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Everything that changes in February 2022 in Switzerland

From skiing to Covid measures, here's what is set to change in February 2022 in Switzerland.

A person holds an unusually small white clock against a blank background.
Here are some of the changes Switzerland has in store this February. Photo by Lukas Blazek on Unsplash

Covid certificates to expire

In mid-January, the Swiss government announced it was shortening the duration of Covid certificates from one year to nine months, with the change set to come into effect on February 1st. 

The reason for the shorter 270-day duration of the certificate is new evidence about the duration of protection from either vaccination or contracting the virus and recovering. 

As a result of this change, hundreds of thousands of certificates are set to expire on February 1st – with many of those unaware their certificates are now invalid. 

Anyone who received their second dose before May 2021 and has not received a booster will no longer have a valid certificate from Tuesday, February 1st, onwards. 

Click the following link for more information. 

READ MORE: ‘Hundreds of thousands’ of Covid certificates to expire on Tuesday

Car stickers

You had the entire month of January to purchase the 2022, motorway sticker to affix on your windshield. If you haven’t done it yet, then as of February 1st you could be fined 200 francs if you are caught driving on a motorway without it.

The price of the has remained the same as years prior – 40 francs – and it can be purchased at petrol stations, the post office, and some kiosks.

Here’s more information about this vignette:

Swiss vignette: What you need to know about Switzerland’s motorway charge sticker

The Post will charge for insufficient postage

Price of stamps has increased from January 1st — mail A went up to 1.10 francs and mail B to 90 cents — but the Post has granted a month’s ‘grace period’ for its customers to use up the old stamps.

From February 1st, however, the 10-cent surcharge for A mail and 5-cent for B mail will be billed to the senders who affixed insufficient postage.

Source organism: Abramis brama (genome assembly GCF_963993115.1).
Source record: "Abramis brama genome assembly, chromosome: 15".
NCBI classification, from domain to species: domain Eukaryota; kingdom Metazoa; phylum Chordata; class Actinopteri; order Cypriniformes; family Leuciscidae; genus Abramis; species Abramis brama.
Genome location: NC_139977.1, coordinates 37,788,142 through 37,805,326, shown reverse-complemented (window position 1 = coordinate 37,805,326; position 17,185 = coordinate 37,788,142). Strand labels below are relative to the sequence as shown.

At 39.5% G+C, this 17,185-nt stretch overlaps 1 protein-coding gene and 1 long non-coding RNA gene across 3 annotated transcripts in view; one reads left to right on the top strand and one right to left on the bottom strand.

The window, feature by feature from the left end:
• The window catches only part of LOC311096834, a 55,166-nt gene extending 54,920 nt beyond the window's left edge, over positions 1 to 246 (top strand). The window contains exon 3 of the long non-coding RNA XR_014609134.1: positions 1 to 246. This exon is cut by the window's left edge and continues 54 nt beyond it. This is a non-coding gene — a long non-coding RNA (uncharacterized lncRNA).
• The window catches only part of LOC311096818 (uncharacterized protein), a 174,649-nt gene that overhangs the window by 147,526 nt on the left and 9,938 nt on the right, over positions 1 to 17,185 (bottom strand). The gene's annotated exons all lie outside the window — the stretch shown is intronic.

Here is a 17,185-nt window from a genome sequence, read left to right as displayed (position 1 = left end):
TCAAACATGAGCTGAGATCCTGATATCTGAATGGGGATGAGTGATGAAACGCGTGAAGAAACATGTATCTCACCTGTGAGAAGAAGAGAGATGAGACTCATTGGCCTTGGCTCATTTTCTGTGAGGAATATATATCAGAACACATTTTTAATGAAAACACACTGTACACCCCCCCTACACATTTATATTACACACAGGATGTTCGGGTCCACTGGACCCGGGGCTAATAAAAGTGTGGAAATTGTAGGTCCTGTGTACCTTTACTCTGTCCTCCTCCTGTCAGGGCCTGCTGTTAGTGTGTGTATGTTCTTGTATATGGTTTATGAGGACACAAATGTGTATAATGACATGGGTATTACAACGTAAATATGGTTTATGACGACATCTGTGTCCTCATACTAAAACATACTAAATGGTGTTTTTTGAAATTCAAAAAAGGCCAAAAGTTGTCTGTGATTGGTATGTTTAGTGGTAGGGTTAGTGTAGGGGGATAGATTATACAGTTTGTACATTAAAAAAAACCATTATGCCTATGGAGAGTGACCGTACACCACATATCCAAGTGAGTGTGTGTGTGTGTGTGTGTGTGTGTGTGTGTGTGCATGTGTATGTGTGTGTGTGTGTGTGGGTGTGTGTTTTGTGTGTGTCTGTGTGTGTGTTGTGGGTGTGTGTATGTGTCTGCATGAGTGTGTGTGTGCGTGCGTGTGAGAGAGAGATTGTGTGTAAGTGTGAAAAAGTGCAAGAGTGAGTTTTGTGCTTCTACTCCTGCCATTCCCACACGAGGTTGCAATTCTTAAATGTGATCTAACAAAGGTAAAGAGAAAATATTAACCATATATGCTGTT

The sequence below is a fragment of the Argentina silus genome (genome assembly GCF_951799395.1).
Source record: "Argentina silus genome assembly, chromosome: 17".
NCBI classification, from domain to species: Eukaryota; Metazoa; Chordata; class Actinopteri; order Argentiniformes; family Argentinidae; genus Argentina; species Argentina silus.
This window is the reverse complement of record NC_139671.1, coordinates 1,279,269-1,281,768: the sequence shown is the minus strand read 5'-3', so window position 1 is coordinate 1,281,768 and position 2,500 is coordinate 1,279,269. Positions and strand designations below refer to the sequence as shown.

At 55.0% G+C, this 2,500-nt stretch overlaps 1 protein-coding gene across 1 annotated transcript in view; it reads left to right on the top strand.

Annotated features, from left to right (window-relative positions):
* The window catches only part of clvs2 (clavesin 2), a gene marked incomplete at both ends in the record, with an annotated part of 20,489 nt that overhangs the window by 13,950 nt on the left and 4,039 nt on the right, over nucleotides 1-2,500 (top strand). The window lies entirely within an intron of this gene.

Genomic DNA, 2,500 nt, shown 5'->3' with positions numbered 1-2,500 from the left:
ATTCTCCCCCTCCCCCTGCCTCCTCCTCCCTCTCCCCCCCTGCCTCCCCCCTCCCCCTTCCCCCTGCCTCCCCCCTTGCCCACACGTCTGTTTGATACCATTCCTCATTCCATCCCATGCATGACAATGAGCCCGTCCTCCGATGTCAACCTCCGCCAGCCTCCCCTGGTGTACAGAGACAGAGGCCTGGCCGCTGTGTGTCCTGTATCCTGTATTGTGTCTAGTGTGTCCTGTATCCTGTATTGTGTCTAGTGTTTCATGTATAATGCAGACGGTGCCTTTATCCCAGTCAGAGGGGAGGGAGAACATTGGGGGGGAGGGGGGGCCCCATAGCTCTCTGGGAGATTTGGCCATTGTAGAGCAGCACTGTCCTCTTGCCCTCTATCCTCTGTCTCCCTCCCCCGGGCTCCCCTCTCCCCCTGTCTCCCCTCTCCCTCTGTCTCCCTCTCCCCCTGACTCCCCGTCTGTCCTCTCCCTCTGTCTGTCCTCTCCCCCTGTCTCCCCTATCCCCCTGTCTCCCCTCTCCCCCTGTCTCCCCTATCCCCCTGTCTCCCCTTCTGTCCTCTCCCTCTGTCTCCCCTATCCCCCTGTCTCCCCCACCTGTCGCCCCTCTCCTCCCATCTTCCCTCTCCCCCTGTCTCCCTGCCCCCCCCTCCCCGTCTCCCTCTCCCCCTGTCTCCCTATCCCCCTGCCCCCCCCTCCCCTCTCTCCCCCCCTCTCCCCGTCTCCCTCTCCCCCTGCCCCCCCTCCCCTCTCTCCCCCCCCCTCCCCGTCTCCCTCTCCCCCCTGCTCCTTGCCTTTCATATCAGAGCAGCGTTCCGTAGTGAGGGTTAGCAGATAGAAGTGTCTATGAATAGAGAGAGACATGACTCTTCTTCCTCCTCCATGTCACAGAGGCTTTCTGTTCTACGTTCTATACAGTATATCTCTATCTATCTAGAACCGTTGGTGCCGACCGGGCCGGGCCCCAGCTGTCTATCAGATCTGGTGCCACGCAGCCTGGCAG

If the senders can be identified, the missing value of the stamp will be invoiced to them, in addition  to 1 franc for processing fees.

Testing the alarm signal

The general alarm signal will be tested nationwide, as it is every year on the first Wednesday in February, on February 2nd, at 1.30 pm. The cantons will also broadcast a notification on the Alertswiss channels.

The general alarm signal – a steady oscillating siren lasting one minute – is intended  to alert the population of an impending emergency or disaster. 

From 2:15 to 3 p.m, the “water alert“ signal is tested in those areas that are close to dams.

According to Federal Office for Civil Protection, “The general public is not required to respond in a particular way or take protective measures, but simply requested in advance to excuse the inconvenience caused by the noise of the sirens”.

Swiss to vote on February 13th

Swiss voters will weigh in on four issues in the first referendum of 2022: animal experiments, advertising of tobacco products, stamp duties, and state aid for news media.

While these topics may not be as contentious and divisive as the Covid-19 legislation and Covid-19 certificate that the Swiss voted on in two separate referendums in 2021, these issues do matter to Switzerland’s population.

Click the following link for more info:

Tobacco, tax and animal testing: What’s at stake in Switzerland’s February referendum?

Winter sports

You can actually do other things than ski, but the traditional one-week-long winter break when public schools in Switzerland are off and families typically head to mountain slopes, is staggered throughout February.

It could fall at the beginning or end of the month, depending on the canton.

This year Swiss ski resorts are likely to be busy, as Switzerland is attracting record numbers of foreign tourists thanks to its comparatively relaxed Covid measures, with up to five times as many foreigners on the slopes as before the pandemic.

READ MORE: Skiing: Relaxed Swiss Covid rules attracting ‘record numbers of foreigners’

Covid measures to expire

If the epidemiological situation allows it, the government will end some current coronavirus measures, such as and the obligation to work from home and the quarantine rules on February 2nd.